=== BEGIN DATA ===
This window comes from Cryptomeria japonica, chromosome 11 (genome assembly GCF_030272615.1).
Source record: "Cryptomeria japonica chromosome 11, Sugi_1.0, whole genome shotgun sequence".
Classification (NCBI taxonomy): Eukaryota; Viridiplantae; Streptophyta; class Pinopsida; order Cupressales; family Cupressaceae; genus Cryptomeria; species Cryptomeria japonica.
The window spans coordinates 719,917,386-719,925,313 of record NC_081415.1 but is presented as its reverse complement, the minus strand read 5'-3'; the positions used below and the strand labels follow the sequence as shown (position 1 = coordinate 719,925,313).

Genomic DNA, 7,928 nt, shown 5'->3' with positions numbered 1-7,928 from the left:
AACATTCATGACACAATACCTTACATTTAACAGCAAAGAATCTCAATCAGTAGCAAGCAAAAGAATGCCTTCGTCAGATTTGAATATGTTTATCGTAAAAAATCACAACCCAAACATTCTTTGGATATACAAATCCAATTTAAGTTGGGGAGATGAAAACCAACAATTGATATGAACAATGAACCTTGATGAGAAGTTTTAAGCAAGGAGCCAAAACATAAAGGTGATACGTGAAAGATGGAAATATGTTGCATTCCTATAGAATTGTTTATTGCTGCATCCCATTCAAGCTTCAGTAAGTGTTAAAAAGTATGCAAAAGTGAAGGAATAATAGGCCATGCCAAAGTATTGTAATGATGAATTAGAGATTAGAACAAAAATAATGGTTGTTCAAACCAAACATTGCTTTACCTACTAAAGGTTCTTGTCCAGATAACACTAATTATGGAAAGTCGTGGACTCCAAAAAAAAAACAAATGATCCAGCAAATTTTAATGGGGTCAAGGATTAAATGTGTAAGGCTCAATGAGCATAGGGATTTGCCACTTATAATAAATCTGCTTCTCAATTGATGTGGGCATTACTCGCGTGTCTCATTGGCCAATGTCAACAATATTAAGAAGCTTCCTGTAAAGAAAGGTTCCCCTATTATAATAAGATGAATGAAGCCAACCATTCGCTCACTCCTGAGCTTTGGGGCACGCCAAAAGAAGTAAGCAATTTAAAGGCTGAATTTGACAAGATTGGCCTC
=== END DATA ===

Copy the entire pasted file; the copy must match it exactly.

This window comes from Cryptomeria japonica, chromosome 11 (genome assembly GCF_030272615.1).
Source record: "Cryptomeria japonica chromosome 11, Sugi_1.0, whole genome shotgun sequence".
Classification (NCBI taxonomy): Eukaryota; Viridiplantae; Streptophyta; class Pinopsida; order Cupressales; family Cupressaceae; genus Cryptomeria; species Cryptomeria japonica.
The window spans coordinates 719,917,386-719,925,313 of record NC_081415.1 but is presented as its reverse complement, the minus strand read 5'-3'; the positions used below and the strand labels follow the sequence as shown (position 1 = coordinate 719,925,313).

Genomic DNA, 7,928 nt, shown 5'->3' with positions numbered 1-7,928 from the left:
AACATTCATGACACAATACCTTACATTTAACAGCAAAGAATCTCAATCAGTAGCAAGCAAAAGAATGCCTTCGTCAGATTTGAATATGTTTATCGTAAAAAATCACAACCCAAACATTCTTTGGATATACAAATCCAATTTAAGTTGGGGAGATGAAAACCAACAATTGATATGAACAATGAACCTTGATGAGAAGTTTTAAGCAAGGAGCCAAAACATAAAGGTGATACGTGAAAGATGGAAATATGTTGCATTCCTATAGAATTGTTTATTGCTGCATCCCATTCAAGCTTCAGTAAGTGTTAAAAAGTATGCAAAAGTGAAGGAATAATAGGCCATGCCAAAGTATTGTAATGATGAATTAGAGATTAGAACAAAAATAATGGTTGTTCAAACCAAACATTGCTTTACCTACTAAAGGTTCTTGTCCAGATAACACTAATTATGGAAAGTCGTGGACTCCAAAAAAAAAACAAATGATCCAGCAAATTTTAATGGGGTCAAGGATTAAATGTGTAAGGCTCAATGAGCATAGGGATTTGCCACTTATAATAAATCTGCTTCTCAATTGATGTGGGCATTACTCGCGTGTCTCATTGGCCAATGTCAACAATATTAAGAAGCTTCCTGTAAAGAAAGGTTCCCCTATTATAATAAGATGAATGAAGCCAACCATTCGCTCACTCCTGAGCTTTGGGGCACGCCAAAAGAAGTAAGCAATTTAAAGGCTGAATTTGACAAGATTGGCCTC